Converting a driver's license to a German one

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I did this recently and thought I'd mention it here because I was suprised by how easy it was, considering we're in Germany:

 

I'd put off exchanging it for the last 3 years because I thought I'd probably have to fill in loads of forms, and it probably wouldn't be worth the effort anyway since the address on the british one was still valid.

 

That all changed recently when the address became invalid, so I braced myself for the bureaucracy and headed off down to the Führerscheinstelle at the KVR in Implerstrasse. After waiting around 15 minutes in the waiting room my number came up and I went into the office... only to be told I was in the wrong place - they only exchanged German licenses and I should have gone to the office in Eichstätterstr on the other side of town!

 

The woman was quite nice about it though - she gave me a little note saying I didn't have to wait again and I was allowed to go straight in to the other office ahead of the 20-odd people who were already waiting there.

 

In the end, all I had to do was give them a photo, my passport and my old license, pay the fee (35 euros) and sign in the box. I didn't have to fill in any forms - they got all the info from their computer with my passport number - so I was in the office for no longer than about 10 minutes.

 

I got the new license about 4 weeks later. They took my old one off me, but I kept a photocopy of it just in case. I'm wondering if it's worth contacting the UK authority and telling them I've lost it...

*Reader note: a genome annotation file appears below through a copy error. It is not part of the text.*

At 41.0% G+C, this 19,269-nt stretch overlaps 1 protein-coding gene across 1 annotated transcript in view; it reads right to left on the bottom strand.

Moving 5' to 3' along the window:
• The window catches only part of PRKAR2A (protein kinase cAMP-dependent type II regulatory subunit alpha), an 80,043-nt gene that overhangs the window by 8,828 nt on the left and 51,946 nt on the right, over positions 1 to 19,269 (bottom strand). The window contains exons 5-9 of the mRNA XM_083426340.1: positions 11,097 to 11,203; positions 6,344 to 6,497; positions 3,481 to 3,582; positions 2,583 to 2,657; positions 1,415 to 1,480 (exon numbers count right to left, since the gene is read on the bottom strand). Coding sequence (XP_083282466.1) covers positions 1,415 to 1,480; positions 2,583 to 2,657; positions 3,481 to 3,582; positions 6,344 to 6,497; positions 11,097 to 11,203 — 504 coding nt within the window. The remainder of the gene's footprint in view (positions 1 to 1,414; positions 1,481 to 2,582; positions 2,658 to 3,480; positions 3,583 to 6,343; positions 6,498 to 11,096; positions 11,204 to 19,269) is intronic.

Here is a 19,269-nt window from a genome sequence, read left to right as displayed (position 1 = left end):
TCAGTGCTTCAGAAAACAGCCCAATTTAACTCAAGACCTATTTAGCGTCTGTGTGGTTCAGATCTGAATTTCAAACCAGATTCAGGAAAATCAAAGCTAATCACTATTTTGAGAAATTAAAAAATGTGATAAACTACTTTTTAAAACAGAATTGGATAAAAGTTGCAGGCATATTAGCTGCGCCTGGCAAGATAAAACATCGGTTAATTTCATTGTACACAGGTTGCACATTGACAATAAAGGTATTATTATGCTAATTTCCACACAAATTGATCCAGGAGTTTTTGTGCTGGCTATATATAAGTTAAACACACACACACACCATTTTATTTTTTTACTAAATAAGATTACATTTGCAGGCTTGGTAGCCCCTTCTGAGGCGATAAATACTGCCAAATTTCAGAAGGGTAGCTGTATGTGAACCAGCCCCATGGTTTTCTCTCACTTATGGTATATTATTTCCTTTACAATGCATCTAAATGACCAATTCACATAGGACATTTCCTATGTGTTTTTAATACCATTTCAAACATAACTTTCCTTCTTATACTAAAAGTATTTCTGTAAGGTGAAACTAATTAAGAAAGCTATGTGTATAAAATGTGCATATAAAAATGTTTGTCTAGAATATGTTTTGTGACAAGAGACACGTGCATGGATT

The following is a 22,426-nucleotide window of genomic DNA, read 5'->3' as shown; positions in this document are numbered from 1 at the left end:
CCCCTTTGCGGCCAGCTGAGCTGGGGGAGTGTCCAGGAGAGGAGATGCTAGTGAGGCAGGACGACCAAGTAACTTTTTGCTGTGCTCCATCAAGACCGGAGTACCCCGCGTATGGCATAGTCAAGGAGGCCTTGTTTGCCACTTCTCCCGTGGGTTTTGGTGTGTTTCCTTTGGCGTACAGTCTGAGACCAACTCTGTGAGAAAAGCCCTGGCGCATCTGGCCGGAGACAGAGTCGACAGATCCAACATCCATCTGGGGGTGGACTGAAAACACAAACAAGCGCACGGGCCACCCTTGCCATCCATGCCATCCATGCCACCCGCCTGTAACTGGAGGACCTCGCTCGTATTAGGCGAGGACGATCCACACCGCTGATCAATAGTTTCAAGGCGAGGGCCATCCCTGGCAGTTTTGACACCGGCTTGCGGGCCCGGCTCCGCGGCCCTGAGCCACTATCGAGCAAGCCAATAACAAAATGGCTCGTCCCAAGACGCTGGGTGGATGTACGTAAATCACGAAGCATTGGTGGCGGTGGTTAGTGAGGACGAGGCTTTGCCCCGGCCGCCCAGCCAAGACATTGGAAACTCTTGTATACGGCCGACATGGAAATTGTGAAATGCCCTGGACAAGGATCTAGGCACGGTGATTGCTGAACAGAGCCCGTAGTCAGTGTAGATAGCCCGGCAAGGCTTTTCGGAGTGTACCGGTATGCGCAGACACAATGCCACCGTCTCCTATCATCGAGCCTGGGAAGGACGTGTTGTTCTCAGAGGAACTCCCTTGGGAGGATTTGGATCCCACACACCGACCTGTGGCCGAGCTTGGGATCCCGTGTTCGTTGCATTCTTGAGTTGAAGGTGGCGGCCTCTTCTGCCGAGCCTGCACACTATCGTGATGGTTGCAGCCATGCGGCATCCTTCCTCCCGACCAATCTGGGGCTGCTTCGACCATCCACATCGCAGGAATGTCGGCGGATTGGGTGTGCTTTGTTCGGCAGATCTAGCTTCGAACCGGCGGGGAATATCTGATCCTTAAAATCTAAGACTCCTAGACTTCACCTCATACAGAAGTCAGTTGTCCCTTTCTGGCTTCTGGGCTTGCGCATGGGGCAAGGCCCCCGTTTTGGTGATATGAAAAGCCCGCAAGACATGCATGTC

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Sounds interesting... I still have some points and an old ban left on my British licence, I wonder if they carry them over? And what would then happen if you were to return to Blighty and exchange your German licence for a British one?

 

I feel a good scam coming along...

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this don't work for us americans though. i almost couldn't transfer my u.s. license into a german once 'cause i waited too long. after 3 years of being registered in germany (didn't deregister after my language course), then it's too late. your old license is invalid & you have to the german driving test. there they make their €1000 and not knowing is not an excuse.

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Attention all Canadians:

 

All provinces and territories have an exchange arrangement with Germany for automobile drivers' licences.

You may exchange your Canadian licence for a German one at your local German Strassenverkehrsamt without undergoing testing. However it is not written if you have to give away your Canadian one in exchange. I will let you know how I manage since I need to get a German driver's license soon.

 

This info was taken from the Canadian Embassy website:

 

http://www.dfait-maeci.gc.ca/canada-europa...abroad04-en.asp

 

Did you know that Germans have to undergo testing when they apply for a Canadian drivers license? That should give them their own dose of red tape!